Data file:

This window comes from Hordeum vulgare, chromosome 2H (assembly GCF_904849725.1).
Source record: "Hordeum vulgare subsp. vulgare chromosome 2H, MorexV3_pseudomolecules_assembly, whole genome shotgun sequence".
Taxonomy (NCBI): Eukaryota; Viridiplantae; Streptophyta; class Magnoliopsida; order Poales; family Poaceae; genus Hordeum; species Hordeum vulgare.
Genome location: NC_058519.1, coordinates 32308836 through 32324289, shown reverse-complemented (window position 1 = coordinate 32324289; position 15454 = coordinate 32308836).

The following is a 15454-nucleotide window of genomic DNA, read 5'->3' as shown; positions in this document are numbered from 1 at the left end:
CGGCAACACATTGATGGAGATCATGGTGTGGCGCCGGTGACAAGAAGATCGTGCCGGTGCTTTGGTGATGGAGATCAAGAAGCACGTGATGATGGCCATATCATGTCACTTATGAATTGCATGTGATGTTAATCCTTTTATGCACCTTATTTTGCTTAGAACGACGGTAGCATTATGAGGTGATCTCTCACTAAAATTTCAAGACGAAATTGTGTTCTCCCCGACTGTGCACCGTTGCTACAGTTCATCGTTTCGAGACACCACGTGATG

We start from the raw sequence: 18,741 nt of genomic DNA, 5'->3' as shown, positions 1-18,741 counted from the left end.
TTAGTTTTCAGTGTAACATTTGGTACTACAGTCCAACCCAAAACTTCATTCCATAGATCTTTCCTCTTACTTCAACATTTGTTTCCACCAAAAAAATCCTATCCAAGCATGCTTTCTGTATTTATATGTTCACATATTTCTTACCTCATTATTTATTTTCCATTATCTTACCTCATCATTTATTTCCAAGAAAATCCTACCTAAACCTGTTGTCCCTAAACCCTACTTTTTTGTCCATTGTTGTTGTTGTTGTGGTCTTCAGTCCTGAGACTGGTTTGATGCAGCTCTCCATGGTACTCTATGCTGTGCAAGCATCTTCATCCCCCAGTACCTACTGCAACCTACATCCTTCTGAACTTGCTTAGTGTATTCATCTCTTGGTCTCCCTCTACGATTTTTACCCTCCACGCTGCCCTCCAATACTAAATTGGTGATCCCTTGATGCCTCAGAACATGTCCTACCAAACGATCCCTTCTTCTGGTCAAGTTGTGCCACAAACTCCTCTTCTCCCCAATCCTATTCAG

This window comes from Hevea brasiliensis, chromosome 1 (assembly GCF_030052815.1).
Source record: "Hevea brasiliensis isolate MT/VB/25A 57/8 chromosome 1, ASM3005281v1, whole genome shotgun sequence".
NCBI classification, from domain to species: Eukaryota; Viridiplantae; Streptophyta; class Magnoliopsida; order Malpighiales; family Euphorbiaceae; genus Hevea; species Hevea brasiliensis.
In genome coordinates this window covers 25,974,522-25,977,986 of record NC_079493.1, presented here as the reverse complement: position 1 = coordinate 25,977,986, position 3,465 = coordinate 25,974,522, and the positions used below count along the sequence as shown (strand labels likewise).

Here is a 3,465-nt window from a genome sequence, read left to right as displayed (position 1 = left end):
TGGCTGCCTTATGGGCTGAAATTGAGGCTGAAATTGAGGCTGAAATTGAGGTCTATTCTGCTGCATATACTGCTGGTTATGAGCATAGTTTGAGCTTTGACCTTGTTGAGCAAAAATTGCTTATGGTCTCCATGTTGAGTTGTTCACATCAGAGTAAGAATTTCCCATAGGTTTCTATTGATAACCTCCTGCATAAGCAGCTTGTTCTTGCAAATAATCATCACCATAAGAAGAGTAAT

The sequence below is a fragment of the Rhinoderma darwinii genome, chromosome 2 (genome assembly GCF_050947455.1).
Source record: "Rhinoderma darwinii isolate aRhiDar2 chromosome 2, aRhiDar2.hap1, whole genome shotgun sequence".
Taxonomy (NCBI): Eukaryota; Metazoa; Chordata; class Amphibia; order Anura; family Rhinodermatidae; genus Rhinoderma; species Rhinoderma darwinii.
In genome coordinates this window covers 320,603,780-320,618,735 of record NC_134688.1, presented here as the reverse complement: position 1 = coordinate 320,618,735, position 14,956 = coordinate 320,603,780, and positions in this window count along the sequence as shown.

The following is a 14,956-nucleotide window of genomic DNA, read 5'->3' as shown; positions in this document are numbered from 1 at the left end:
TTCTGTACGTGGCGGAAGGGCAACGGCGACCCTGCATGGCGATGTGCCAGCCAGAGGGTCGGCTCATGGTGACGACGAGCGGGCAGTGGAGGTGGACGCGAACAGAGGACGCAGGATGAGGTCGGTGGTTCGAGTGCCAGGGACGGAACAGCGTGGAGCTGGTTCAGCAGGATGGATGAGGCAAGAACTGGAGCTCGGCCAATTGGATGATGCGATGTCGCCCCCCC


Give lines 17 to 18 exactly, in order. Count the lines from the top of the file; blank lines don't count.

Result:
Taxonomy (NCBI): Eukaryota; Metazoa; Chordata; class Amphibia; order Anura; family Rhinodermatidae; genus Rhinoderma; species Rhinoderma darwinii.
In genome coordinates this window covers 320,603,780-320,618,735 of record NC_134688.1, presented here as the reverse complement: position 1 = coordinate 320,618,735, position 14,956 = coordinate 320,603,780, and positions in this window count along the sequence as shown.